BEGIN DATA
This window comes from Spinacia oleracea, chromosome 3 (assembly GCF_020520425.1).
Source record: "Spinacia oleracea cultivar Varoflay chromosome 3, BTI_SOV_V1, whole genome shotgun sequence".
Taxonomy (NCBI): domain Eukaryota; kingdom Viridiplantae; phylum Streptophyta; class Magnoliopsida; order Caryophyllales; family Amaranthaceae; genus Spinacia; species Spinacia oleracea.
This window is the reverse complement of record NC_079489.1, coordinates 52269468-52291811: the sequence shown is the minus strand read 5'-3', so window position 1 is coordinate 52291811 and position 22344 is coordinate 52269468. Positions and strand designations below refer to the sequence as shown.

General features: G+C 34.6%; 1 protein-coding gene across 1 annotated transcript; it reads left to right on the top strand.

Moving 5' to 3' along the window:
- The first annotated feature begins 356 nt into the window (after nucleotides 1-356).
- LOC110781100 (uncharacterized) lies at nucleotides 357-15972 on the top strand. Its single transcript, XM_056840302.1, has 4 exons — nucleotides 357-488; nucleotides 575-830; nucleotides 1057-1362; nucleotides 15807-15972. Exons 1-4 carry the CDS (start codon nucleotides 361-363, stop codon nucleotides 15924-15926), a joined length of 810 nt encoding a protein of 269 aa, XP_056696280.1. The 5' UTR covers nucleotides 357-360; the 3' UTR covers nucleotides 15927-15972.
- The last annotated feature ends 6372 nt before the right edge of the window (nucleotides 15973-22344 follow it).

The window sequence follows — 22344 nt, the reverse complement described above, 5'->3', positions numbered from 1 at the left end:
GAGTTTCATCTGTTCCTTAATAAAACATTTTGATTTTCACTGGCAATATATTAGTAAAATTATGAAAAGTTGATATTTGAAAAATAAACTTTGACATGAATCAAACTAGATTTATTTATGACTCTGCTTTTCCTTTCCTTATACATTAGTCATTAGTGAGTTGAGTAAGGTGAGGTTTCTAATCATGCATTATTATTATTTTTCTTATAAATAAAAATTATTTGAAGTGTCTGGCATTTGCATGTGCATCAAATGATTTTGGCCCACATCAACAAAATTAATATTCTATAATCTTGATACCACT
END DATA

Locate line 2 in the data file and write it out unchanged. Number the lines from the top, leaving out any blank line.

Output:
Source record: "Spinacia oleracea cultivar Varoflay chromosome 3, BTI_SOV_V1, whole genome shotgun sequence".